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The Dark Colony (Asteroid Police Book 1) Kindle Edition
An Amazon Book with Buzz: "The Four Winds" by Kristin Hannah
"A timely novel highlighting the worth and delicate nature of Nature itself." -Delia Owens Learn more
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About the Author
- ASIN : B00LAZVF58
- Publisher : Richard Penn; 2nd edition (June 25, 2014)
- Publication date : June 25, 2014
- Language: : English
- File size : 3843 KB
- Text-to-Speech : Enabled
- Screen Reader : Supported
- Enhanced typesetting : Enabled
- X-Ray : Not Enabled
- Word Wise : Enabled
- Print length : 298 pages
- Page numbers source ISBN : 1500357251
- Lending : Enabled
- Best Sellers Rank: #1,680,497 in Kindle Store (See Top 100 in Kindle Store)
- Customer Reviews:
Top reviews from the United States
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Lisa, the main character, is well developed and likeable. She isn't perfect and when she finds herself leading an investigation that is beyond anything she has dealt with before, she does not develop sudden magical skills, she asks for help. In a genre where most space jockeys are swaggering heroes without flaw, Lisa is refreshingly real.
My only criticism, and this seems to be the consensus of other reviewers, is that the antagonists are not developed. I do understand that this is the first in the series and not the last we will see of them, but I would like to have seen some more of what their motive was for forming the rogue colony. At first they seemed like simple smugglers, but then it seemed as if they had more of a political agenda, yet in the end, we know nothing of their true motives.
Overall, it was a great story that would appeal to fans of colonization sci-fi. I look forward to continuing the series.
The Dark Colony, today’s book, is set on a colony orbiting the very real asteroid Terpsichore. Our heroine, Lisa, is an 18-year-old junior cop in the very small colony (around 400 people all told) whom, in Chapter 1, finds a dead body. What’s especially shocking is that said dead body is the first stranger Lisa has ever met.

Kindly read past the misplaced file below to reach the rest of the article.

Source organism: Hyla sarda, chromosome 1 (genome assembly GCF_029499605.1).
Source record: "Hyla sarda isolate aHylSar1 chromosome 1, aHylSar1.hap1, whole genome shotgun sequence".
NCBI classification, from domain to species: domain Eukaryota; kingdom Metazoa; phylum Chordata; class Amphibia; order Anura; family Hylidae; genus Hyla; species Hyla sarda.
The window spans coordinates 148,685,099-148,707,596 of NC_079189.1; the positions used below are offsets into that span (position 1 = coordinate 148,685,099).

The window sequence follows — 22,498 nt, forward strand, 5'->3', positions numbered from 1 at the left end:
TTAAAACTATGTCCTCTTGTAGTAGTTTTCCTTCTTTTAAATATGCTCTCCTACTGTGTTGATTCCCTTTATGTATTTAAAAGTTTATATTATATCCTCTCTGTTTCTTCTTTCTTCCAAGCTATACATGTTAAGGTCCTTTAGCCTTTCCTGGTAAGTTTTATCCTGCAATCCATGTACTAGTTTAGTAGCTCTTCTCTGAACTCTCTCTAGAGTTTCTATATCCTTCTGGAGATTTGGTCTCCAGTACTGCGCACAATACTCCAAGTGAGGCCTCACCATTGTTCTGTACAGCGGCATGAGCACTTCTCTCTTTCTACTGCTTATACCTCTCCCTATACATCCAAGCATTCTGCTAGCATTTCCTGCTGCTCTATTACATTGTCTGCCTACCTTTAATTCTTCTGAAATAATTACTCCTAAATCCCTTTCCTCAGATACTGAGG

Thus begins my many, many heartburns with the book. Penn, in an attempt to be realistic, has kept his travel between points in space slow – arguably too slow, and too infrequent to support a realistic economy. I have other world-building issues, such as a colony spun to produce 1/100th of a G gravity.
My biggest heartburn begins when the investigation gets up to speed. Nobody would reasonably expect the police department of a 400-person village to handle a murder all on their own. So they call for help from Mars. But because of the travel issues, Mars is really just computer help and talking heads on a video screen. Yet when Lisa is told by Mars to arrest people she’s known her whole life, she does so without a peep! Moreover, the locals stand for it.
Now, I have to say I found The Dark Colony a refreshing change of pace from typical SF asteroids of late, which seem to be infested with gun-toting libertarians. The economy and politics is much more (realistically, in my view) collectivist. But I do believe than Penn has tossed the baby out with the bathwater in regards to how people would realistically behave. Simply put, if The Authorities can’t actually put boots on the ground (or whatever passes for ground locally) they aren’t really in authority.
I wish I could say that the breathless prose and other stylistic points salvaged the story for me. They don’t. The prose is workmanlike at best, and a fair amount of the dialog is maid-and-butler. I get the feeling that Penn hasn’t ever lived in a small town, which is reflected in his characters. Like much self-published stuff, The Dark Colony is an interesting concept not well executed.
Top reviews from other countries
While I may have liked the paranoia of having a killer aboard an enclosed environment, like a space station, with no hope of outside help, explored a bit more fully, Penn does and admirably job of steering us through some very dark waters in an action packed space thriller that also bows to the laws of hard sci-fi.
The characters are well drawn and engaging. The pacing is fairly tight. I definitely would read a sequel and I recommend it to all fans of the genre. An impressive début and who the hell cares that it's self published. Cream rises to the top as well!